THE CLOBBER

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From the kick flares I just had to have to the reduced Chloe dress I recently bought for one of a thousand weddings I’ve got lined up this year, it’s official: I am addicted to shopping.

I’ve indulged in the Zara and ASOS sales to the point that I now know the DPD driver’s name and I can identify every click and collect store in the local area. Forget cocktails or partying, it’s clothes – particularly the kind bought for a reduced price or found lying at the bottom of a bargain bin – that have become my new addiction. Just the other day I realised that, in one shopping trip, I had bought four pairs of shoes: two boots (the exact same pair but in different colours), a pair of metallic trainers and some flat gold sandals. As I struggled to mount the train home, convincing myself of their individual worth and working out their potential cost per wear, I realised that I had probably gone too far. I was now justifying my addictive splurges and something had to give.

But then I realised.

Although I have definitely noticed an unquestionable increase in my spending lately and have absolutely fallen a little more in love with sifting through rails for hours on end, I’ve come to realise that my love affair with clothes isn’t actually quite as new as I had first thought. In fact, far from being in our honeymoon phase, high waisted skirts, baggy jumpers and black jeans and I are committed.

And I have to say, our relationship is getting better with age.

When I was younger, I would slip on any pair of adult shoes I could lay my tiny hands on. Heel or no heel. A delight to the eyes or even a vulgar wedge: I would claim them as my own and clomp around the house, leaving behind my scuffed navy Start-Rites and relishing in my new and improved grown up footwear.

As I got older, like most teenagers, I experimented with style. I went through a – not quite so Kate Moss in the 90s – grunge look, which can only be described as gross yet distinctly unforgettable. I had a bad fringe. I had a good fringe. I really loved my blue, flowery clogs. I dabbled in vintage and retro, trekking over to Brick Lane each Thursday to spend my pennies on tat that I thought was cool, basically because I had found it on a rail at Rokit. I was actually so obsessed with preloved for a while that when I fell for a pair of red ankles boots in a size 7 (two sizes too big for me and, of course, being vintage, they didn’t have them in any other sizes) I bought them anyway. And, in a typically teenage bout of stubborness, I wore them until the soles wore through, gripping my toes as I walked.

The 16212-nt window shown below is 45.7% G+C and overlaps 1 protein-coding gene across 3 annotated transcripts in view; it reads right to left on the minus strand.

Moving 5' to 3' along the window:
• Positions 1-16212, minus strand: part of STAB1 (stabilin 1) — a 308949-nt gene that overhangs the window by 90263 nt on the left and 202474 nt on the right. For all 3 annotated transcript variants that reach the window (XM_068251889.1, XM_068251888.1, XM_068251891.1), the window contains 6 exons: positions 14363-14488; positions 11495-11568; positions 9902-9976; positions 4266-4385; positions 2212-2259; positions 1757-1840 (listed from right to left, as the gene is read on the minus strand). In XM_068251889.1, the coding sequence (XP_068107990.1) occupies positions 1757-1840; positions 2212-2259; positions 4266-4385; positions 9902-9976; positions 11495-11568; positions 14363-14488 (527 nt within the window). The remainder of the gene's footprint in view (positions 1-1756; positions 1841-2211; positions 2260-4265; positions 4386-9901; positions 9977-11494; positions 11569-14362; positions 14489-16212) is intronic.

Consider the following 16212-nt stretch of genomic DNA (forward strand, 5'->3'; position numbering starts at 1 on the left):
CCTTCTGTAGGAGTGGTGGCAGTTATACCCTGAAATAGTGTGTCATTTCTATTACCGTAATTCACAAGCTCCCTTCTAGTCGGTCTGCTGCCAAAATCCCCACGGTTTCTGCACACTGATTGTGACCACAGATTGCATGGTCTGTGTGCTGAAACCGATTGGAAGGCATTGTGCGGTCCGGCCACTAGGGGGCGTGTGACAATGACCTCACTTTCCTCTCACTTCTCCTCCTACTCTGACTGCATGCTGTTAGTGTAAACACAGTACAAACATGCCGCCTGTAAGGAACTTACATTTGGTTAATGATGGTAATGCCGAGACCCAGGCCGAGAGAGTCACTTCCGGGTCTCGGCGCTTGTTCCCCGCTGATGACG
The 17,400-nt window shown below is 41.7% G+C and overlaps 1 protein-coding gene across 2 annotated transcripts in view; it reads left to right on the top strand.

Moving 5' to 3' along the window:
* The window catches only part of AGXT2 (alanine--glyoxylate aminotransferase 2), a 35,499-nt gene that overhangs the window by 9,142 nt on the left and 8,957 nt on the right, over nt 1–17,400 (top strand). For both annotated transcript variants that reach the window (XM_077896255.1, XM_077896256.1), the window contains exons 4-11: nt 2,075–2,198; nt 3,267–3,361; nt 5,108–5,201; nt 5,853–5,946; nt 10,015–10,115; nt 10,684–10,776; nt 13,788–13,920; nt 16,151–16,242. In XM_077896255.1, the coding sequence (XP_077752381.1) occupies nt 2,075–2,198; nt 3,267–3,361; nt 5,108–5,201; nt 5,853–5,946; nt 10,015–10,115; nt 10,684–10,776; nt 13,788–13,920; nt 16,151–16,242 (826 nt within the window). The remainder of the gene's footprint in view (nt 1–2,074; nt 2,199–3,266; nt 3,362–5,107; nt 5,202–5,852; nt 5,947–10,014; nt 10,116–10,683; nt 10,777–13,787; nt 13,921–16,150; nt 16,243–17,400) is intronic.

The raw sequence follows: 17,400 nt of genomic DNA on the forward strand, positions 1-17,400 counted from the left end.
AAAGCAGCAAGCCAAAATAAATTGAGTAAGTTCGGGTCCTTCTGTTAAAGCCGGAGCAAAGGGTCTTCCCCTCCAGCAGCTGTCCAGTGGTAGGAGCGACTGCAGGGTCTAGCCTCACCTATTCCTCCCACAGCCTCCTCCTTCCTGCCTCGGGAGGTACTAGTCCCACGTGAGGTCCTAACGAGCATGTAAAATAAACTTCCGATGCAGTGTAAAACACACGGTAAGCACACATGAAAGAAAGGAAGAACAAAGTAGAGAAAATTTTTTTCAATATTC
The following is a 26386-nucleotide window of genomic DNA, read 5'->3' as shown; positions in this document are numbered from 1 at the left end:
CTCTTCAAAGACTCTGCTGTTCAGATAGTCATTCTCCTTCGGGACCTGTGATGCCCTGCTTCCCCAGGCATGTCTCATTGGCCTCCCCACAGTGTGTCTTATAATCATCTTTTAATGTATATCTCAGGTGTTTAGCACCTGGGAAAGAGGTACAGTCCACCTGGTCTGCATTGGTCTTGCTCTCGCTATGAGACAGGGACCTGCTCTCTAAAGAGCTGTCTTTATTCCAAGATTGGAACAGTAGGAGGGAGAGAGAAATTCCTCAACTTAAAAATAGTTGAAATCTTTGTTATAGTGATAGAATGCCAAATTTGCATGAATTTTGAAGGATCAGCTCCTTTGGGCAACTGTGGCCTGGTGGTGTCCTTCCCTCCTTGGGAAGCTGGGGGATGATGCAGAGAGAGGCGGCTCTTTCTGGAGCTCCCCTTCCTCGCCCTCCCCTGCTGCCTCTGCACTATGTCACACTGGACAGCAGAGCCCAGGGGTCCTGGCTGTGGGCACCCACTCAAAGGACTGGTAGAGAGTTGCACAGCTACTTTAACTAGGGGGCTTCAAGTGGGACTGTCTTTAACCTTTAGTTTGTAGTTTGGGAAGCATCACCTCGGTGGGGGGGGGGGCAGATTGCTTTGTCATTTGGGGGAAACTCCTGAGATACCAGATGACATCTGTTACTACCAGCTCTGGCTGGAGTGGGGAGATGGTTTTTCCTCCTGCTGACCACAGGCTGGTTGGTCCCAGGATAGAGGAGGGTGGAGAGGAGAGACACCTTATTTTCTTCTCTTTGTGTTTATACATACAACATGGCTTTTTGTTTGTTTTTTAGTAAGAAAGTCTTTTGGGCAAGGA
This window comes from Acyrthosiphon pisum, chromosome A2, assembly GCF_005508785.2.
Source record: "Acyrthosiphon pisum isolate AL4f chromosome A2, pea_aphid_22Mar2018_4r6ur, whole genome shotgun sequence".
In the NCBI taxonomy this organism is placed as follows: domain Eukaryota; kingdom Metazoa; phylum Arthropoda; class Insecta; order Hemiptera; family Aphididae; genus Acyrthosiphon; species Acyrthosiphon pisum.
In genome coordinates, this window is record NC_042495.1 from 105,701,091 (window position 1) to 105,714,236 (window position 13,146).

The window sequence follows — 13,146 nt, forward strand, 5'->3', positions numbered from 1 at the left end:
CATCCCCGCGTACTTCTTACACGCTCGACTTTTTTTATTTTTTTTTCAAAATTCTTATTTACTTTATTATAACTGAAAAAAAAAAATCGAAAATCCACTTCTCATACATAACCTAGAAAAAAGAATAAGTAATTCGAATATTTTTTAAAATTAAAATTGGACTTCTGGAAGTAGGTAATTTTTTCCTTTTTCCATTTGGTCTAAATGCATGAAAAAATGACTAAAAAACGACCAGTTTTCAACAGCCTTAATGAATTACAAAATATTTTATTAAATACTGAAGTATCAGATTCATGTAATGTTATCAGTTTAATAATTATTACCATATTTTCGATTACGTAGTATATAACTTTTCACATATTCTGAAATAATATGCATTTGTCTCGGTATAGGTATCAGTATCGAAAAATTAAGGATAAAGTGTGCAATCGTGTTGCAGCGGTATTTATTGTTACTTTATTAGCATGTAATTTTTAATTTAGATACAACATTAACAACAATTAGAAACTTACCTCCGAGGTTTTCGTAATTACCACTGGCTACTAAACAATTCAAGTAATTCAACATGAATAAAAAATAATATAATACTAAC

Then came university.

As probably the poorest student in Exeter (which really wasn’t that hard), I wasn’t able to splash out on the clothes that I actually wanted to wear, so I played it safe and (at the very least) tried to blend in. So, baffled by everyone’s desire to wear heels and a dress to clubs that cost no more than a quid to enter, but not wanting to break the mould, I found myself dressing up in sky highs and body con just to impress. During these years, between the ages of 19 and 22, I was at my least confident. I would regularly refuse to go out because I had nothing to wear. I would wail in front of my full length mirror, leaving behind a room that looked as though it had been burgled 5 times over as I sifted through everything I owned and, with a wardrobe bursting to capacity and draws stuffed to the brim, I couldn’t understand why. But it was all because I was buying and collecting clothes that I thought I should wear as opposed to what I wanted to wear.

And then I graduated.

Returning to London is where I regained a sense of self, re-ignited my long-lost city style and remembered that wearing trainers was okay. Not only was I far more comfortable on a Friday night, I was actually more at ease in my own skin because I was decorating my body the way I wanted to. And that’s something I think people forget when critiquing the fashion industry: it might be a billion dollar, size zero heralding power house, but wearing the clothes that you love and finding your own style? So underrated when it comes to positive body image and confidence.

These days, I quite literally wear what I want. The majority of the time you’ll find me in jeans and a t shirt. If it’s cold, I’ll have a fur coat on. I mix old and new. (A little) designer and lots of high street thrown in with some (but not enough) second hand steals. I still nab clothes from mum’s wardrobe when she’s not looking and I continue to own too many pairs of shoes. But for all this dedication to the cause, I’ve realised that whenever people ask me what I’m into, it’s as if I’m on autopilot: writing, reading, music. That’s all I ever say. But, in actual fact, fashion is a huge part of who I am (and probably of who you are) today. Fashion can transcend time, but it can also document it. One item of clothing can take you back to a different era and a pair of heels can remind you of an evening spent with friends you might have otherwise forgotten.

I enjoy shopping, styling, rummaging. I love putting pieces together that make my boyfriend crumple his face so hard I think he might stay like that should the wind change. But I also get a kick out of him being surprised by pieces I’ve pulled together. I love sharing clothes, swapping clothes and talking about clothes. I appreciate form, shape and cuts and I love how finding the perfect fit makes you feel a million bucks (excuse the cliché).

I’m not saying I’m Henry fucking Holland, nor am I saying that you’ll see me enrolling for CSM in September, but I think it’s time I accepted the fact that one of my greatest passions (if you will) is fashion.

It’s an art form, a confidence builder and a chance to express yourself.

And there ain’t nothin’ wrong with that.

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